Let’s go back to the present of the markets.
The major US equities indexes ended mixed for the week and US Treasury yields fell as recession fears appeared to weigh on sentiment.
Tech-related stocks led the way, with Netflix surging 8.5% after gaining more subscribers than expected in its latest quarter even as the company missed earnings estimates, and Alphabet adding more than 5% after Google announced plans to cut 12,000 employees.On the contrary shares in Goldman Sachs fell sharply on Tuesday after reporting earnings misses.
Indeed, dampening inflation fears helped growth stocks to outperform, as the prospects of lower interest rates support their valuation multiples.
As earnings season picks up pace, concerns about the global economic outlook and the extent of future rate hikes are likely to remain in the spotlight and increase market volatility.
Investors are clinging to two main strands, looser monetary policies on the one hand and the hope of an upturn in China on the other. This is not stopping central bankers in Europe and the US from trying to calm down the prevailing optimism.
The long-awaited pivot may not happen immediately. The fundamental question in 2023 remians the ability of central banks, particularly the Fed, to curb inflation while achieving a soft landing for the economy.
Shares in Europe weakened after ECB policymakers signalled that they would still hike interest rates aggressively.
Chinese equities rallied for a 4th consecutive week ahead of a weeklong holiday following reports indicating better-than-expected economic growth. For the time being, the renewed confidence in China is mainly fueled by investors’ intuition rather than by tangible signals, apart from the mechanical improvement of the situation caused by the end of the zero-covid policy.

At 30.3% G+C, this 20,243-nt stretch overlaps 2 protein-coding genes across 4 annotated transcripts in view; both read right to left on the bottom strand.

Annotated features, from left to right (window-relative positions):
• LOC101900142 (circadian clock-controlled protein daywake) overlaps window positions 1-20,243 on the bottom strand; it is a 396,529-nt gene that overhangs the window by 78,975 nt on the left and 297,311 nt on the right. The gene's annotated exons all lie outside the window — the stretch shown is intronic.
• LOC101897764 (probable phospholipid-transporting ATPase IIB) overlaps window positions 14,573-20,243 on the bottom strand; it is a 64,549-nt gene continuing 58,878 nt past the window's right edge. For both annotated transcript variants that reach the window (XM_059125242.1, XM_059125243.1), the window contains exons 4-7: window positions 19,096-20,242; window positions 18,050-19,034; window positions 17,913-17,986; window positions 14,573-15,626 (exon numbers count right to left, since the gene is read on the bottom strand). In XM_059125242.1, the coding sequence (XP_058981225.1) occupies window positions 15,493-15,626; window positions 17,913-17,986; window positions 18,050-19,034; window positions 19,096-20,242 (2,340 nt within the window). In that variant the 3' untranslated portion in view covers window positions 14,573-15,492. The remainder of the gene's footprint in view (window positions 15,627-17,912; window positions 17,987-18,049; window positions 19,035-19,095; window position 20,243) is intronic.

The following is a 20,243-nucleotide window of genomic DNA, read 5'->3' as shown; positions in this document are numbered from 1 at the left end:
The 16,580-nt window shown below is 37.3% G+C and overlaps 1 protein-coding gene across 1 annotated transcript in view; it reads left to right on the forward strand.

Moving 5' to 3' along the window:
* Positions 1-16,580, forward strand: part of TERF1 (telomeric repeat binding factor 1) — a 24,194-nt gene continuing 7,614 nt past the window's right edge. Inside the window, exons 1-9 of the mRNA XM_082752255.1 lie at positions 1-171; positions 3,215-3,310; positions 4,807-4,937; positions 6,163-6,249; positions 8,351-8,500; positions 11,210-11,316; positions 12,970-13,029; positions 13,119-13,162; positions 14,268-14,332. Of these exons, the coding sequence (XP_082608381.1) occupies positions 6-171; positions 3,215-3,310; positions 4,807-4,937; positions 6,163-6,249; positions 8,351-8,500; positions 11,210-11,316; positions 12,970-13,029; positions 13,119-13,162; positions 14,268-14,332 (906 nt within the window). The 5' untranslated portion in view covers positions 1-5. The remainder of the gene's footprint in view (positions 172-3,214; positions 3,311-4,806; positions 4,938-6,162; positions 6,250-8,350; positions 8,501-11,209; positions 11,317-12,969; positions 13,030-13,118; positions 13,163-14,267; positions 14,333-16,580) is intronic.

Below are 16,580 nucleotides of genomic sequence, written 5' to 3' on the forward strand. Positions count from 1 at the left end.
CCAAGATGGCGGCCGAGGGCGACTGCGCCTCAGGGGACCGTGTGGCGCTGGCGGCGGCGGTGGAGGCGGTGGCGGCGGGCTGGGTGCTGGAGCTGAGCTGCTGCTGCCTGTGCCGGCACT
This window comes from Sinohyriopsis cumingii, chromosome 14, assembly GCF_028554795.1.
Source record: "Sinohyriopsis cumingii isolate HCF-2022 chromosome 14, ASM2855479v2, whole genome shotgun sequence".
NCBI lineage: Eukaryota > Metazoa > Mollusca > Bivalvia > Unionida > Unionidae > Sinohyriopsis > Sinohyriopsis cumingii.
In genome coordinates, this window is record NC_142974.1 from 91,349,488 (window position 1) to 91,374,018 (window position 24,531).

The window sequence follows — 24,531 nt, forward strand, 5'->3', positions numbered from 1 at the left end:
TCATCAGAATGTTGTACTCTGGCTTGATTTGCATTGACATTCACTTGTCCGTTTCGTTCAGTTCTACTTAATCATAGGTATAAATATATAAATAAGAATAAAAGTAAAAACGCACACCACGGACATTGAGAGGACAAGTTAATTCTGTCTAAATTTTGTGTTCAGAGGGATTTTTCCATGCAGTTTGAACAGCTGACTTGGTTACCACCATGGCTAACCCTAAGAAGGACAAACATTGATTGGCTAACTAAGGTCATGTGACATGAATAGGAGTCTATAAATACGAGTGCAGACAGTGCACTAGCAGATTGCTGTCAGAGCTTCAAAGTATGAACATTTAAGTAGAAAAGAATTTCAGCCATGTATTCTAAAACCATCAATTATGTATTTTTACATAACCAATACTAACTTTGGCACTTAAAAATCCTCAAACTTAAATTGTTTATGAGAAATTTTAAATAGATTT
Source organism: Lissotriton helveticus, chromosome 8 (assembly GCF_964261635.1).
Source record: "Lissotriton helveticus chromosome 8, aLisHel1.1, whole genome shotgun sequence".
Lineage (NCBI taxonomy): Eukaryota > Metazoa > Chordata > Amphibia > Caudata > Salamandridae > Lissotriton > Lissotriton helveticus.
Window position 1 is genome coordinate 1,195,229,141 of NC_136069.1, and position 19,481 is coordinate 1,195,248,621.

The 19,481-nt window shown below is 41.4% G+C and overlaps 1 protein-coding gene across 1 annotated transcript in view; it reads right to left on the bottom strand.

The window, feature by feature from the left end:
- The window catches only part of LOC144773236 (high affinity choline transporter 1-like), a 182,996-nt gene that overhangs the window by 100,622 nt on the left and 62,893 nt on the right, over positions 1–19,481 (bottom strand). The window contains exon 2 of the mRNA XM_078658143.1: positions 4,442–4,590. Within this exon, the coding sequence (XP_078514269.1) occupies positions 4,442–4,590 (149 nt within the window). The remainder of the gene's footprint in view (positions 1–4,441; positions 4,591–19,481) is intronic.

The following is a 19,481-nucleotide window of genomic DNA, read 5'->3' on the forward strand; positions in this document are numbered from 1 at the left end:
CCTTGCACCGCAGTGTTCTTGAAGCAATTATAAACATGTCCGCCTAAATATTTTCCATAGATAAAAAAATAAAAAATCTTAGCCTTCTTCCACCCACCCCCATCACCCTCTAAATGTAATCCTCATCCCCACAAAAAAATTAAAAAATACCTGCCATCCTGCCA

“When all the experts and forecasts agree — something else is going to happen” Bob Farell
The S&P 500 (SPY) seems to be on the verge of an important breakout above the key level of 4,000. That’s because some are applauding the lowering of inflationary pressures. However, the flip side of that coin is that this is happening because of a recession looming on the horizon that provides ample reason to remain bearish in 2023.
Some data and FED commentaries sent the markets lower on Wednesday and Thursday and retested support where the 20- and 100-DMA currently reside. On Friday, the market gathered steam bouncing off support and rushing back to the 200-DMA resistance. The bulls remain in charge with the MACD “buy signal” intact.
As you can see we broke the downtrend line and moved above the 200 DMA which might engineer new buying after a set back and check of the 200 DMA as support – See Gold and SMI -below-
While the bulls currently seem to be clearly in control of the markets, ample data suggests further risk in the months ahead.